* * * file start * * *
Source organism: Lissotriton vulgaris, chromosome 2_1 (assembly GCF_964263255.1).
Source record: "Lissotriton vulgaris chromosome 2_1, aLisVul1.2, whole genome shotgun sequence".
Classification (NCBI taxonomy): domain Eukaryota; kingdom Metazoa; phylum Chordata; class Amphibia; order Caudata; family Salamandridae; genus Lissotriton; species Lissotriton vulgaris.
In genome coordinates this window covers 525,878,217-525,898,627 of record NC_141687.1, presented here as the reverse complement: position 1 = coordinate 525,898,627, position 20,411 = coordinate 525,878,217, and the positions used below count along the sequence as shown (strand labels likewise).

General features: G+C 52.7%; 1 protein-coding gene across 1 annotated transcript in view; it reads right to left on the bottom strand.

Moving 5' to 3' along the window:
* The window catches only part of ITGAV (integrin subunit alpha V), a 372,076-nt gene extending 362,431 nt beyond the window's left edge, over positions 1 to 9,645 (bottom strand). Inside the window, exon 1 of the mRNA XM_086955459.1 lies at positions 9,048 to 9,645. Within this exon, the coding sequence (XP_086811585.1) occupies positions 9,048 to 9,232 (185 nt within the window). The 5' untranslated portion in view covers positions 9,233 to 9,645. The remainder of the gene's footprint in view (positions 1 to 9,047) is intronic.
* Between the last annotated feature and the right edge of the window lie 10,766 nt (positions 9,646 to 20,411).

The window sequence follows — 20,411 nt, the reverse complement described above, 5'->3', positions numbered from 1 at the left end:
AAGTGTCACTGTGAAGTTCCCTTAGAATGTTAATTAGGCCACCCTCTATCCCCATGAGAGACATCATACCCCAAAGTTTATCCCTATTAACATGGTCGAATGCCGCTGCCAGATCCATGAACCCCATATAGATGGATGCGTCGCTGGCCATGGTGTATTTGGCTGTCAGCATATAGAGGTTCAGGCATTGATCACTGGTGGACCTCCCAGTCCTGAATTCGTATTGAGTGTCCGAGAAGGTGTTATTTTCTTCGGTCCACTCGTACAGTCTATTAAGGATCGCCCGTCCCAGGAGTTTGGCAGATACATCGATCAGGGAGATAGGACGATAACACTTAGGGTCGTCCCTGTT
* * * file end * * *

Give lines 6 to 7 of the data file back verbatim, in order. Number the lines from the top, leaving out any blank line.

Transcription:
Moving 5' to 3' along the window:
* The window catches only part of ITGAV (integrin subunit alpha V), a 372,076-nt gene extending 362,431 nt beyond the window's left edge, over positions 1 to 9,645 (bottom strand). Inside the window, exon 1 of the mRNA XM_086955459.1 lies at positions 9,048 to 9,645. Within this exon, the coding sequence (XP_086811585.1) occupies positions 9,048 to 9,232 (185 nt within the window). The 5' untranslated portion in view covers positions 9,233 to 9,645. The remainder of the gene's footprint in view (positions 1 to 9,047) is intronic.